b. The credit bureau combines all the factors in your credit history into one numerical score commonly referred to as the FICO score. This ranges from 350 to 800, with the higher score being the best. The dealership will use that score as it contacts different lenders to determine if they will give you a loan and at what interest rate.

3. I'm paying cash. So why is the dealer asking to pull my credit report?

Federal consumer protection and national security laws require that dealers verify the identity of buyers, according to Bradley Miller, associate director of legal and regulatory affairs for the National Automobile Dealers Association (NADA). The Patriot Act has requirements meant to counteract terrorists who might use car buying to launder money. Other federal regulations, known as Red Flag Rules require dealerships to protect against identity theft. Pulling a credit report is a quick way to verify that the person presenting himself as a buyer isn't actually trying to steal someone else's identity.

In a legal sense, a dealer only needs a "permissible purpose" to access a person's credit, Miller says, and there are a number of such instances. Usually, it occurs when a consumer wants to take advantage of low-interest financing via the dealership. But it would also be permissible, for example, for a dealer to ask for a credit report before accepting a personal check from a customer. It may be the dealership's only hedge against taking a bad check when sales take place on evenings or weekends. That's when banks are closed, and it's difficult to verify that the funds are available.

4. Can the dealership run my credit without my knowledge?

It's not supposed to. The dealership is required to get your permission to run a credit report. Usually, the salesman asks you to sign a credit application. If you are shopping over the Internet, you can sign the application and send it back electronically, says Cutright, who managed Internet sales departments during his car-selling career.

A dealer does need a Social Security number to run a credit report. And in a few instances, dealers have asked for the customer's Social Security number, telling them that the Patriot Act required them to do so. Then the dealer used the number to pull the customer's credit report without permission.

In fact, the anti-terrorism law only requires a Social Security number for a cash car purchase of more than $10,000. It does not require a dealer to review a credit report, say attorneys from both NADA and the National Independent Automobile Dealers Association.

Sometimes customers fear that when the salesman asks for a driver license (as is often the case before a test-drive), he will use the driver license number to run a credit report. States can no longer use a Social Security number as a driver license number, so this is less likely to occur. If you have an older license that still lists your Social Security number as your license number, contact your registry of motor vehicles to get it changed.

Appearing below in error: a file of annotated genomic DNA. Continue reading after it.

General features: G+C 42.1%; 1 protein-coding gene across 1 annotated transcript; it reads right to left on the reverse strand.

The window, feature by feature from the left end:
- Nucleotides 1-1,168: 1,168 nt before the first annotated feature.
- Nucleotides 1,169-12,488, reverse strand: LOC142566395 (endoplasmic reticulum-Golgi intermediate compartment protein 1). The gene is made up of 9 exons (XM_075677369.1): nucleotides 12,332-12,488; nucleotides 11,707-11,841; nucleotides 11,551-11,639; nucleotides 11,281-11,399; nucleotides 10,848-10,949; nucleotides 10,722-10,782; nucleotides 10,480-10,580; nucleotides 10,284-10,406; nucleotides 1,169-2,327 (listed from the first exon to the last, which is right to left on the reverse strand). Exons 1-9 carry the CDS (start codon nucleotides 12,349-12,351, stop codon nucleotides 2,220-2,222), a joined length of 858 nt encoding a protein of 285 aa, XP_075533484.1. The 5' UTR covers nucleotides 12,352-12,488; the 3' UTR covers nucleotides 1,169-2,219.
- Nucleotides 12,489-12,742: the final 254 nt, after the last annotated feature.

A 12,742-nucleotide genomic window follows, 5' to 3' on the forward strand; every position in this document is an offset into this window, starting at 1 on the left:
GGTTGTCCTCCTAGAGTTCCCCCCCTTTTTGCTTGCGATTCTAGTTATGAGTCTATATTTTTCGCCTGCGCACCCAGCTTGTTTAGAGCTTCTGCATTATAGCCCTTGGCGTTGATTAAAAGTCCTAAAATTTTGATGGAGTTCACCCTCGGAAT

5. If the dealership runs my credit, will my FICO score drop?

The first "inquiry" (a request for a credit report) has a minor impact on the credit score, but subsequent inquiries do not, says Melinda Zabritski, senior director of automotive credit for Experian.

"It's well known that consumers shop around when they are car buying," she says. So Experian, for example, groups multiple inquires occurring within a two-week period and they have no further effect on a consumer's credit score.

According to the Experian Web site: "10% of your credit score is based on inquiries or 'credit checks.' Every time you apply for credit, a 'hard inquiry' is placed on your credit report. Having too many hard inquiries could indicate to lenders that you're trying to overspend."

6. Besides the impact to my FICO score, are there other risks to having a dealership check my credit history?

It isn't a good idea to divulge personal information unless it is necessary. There is always the chance someone could take your Social Security number and other personal information and use it to access your bank or credit card accounts. So, despite his explanation of why dealerships do what they do, Cutright advises consumers to decline early invitations to run your credit.

"Only allow them to run your credit when you are certain you are interested in buying a car," he says.

7. Is there anything I need to do concerning my credit before I go car shopping?

Check your credit report yourself. This is the most recommended piece of advice by both dealership representatives and consumer advocates. Eleazer says to pay attention to the accuracy of the report and challenge any mistakes with the credit reporting agency. Resolving these problems ahead of time could raise your credit score and give you access to a wider range of finance options.

"I tell consumers to take advantage of one free credit report each year," says Shawn Petersen, regulatory, legislative and compliance counsel for NIADA. "Going into a car transaction armed with that information, and knowing what your credit report says, will show the dealer that you are knowledgeable."

That knowledge could help you avoid mistakes and save a lot of money in the long run.